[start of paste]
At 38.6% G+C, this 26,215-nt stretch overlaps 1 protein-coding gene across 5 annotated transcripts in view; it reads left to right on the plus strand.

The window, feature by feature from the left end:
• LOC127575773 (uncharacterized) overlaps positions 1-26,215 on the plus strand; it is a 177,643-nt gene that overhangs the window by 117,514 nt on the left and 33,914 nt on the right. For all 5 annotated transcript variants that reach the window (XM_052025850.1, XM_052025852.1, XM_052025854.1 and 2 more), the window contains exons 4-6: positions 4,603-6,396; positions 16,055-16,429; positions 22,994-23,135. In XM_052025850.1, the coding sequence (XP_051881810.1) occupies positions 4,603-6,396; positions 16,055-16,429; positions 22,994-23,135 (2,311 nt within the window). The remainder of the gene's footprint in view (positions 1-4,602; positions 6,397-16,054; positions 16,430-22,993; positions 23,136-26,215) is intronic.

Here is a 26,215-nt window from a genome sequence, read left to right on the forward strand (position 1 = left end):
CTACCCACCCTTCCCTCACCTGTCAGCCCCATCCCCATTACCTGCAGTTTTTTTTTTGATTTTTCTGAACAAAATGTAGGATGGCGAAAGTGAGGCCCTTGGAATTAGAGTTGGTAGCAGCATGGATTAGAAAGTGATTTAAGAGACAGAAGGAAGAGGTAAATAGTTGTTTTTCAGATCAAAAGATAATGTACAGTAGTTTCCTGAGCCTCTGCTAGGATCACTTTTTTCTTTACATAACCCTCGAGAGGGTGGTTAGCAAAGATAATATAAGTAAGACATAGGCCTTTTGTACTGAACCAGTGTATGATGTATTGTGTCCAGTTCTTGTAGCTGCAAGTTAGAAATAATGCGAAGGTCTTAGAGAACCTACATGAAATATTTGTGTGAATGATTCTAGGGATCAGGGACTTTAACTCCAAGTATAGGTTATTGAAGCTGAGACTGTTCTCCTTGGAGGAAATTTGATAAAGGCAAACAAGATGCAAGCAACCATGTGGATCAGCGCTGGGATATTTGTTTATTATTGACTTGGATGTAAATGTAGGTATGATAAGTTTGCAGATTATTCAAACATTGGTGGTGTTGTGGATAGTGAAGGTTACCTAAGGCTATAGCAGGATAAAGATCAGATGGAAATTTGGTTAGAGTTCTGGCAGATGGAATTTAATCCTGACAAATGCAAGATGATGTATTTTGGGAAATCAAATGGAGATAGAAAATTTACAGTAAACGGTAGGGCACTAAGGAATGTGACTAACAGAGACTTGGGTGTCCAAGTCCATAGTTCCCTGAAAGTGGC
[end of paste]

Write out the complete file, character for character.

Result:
At 38.6% G+C, this 26,215-nt stretch overlaps 1 protein-coding gene across 5 annotated transcripts in view; it reads left to right on the plus strand.

The window, feature by feature from the left end:
• LOC127575773 (uncharacterized) overlaps positions 1-26,215 on the plus strand; it is a 177,643-nt gene that overhangs the window by 117,514 nt on the left and 33,914 nt on the right. For all 5 annotated transcript variants that reach the window (XM_052025850.1, XM_052025852.1, XM_052025854.1 and 2 more), the window contains exons 4-6: positions 4,603-6,396; positions 16,055-16,429; positions 22,994-23,135. In XM_052025850.1, the coding sequence (XP_051881810.1) occupies positions 4,603-6,396; positions 16,055-16,429; positions 22,994-23,135 (2,311 nt within the window). The remainder of the gene's footprint in view (positions 1-4,602; positions 6,397-16,054; positions 16,430-22,993; positions 23,136-26,215) is intronic.

Here is a 26,215-nt window from a genome sequence, read left to right on the forward strand (position 1 = left end):
CTACCCACCCTTCCCTCACCTGTCAGCCCCATCCCCATTACCTGCAGTTTTTTTTTTGATTTTTCTGAACAAAATGTAGGATGGCGAAAGTGAGGCCCTTGGAATTAGAGTTGGTAGCAGCATGGATTAGAAAGTGATTTAAGAGACAGAAGGAAGAGGTAAATAGTTGTTTTTCAGATCAAAAGATAATGTACAGTAGTTTCCTGAGCCTCTGCTAGGATCACTTTTTTCTTTACATAACCCTCGAGAGGGTGGTTAGCAAAGATAATATAAGTAAGACATAGGCCTTTTGTACTGAACCAGTGTATGATGTATTGTGTCCAGTTCTTGTAGCTGCAAGTTAGAAATAATGCGAAGGTCTTAGAGAACCTACATGAAATATTTGTGTGAATGATTCTAGGGATCAGGGACTTTAACTCCAAGTATAGGTTATTGAAGCTGAGACTGTTCTCCTTGGAGGAAATTTGATAAAGGCAAACAAGATGCAAGCAACCATGTGGATCAGCGCTGGGATATTTGTTTATTATTGACTTGGATGTAAATGTAGGTATGATAAGTTTGCAGATTATTCAAACATTGGTGGTGTTGTGGATAGTGAAGGTTACCTAAGGCTATAGCAGGATAAAGATCAGATGGAAATTTGGTTAGAGTTCTGGCAGATGGAATTTAATCCTGACAAATGCAAGATGATGTATTTTGGGAAATCAAATGGAGATAGAAAATTTACAGTAAACGGTAGGGCACTAAGGAATGTGACTAACAGAGACTTGGGTGTCCAAGTCCATAGTTCCCTGAAAGTGGC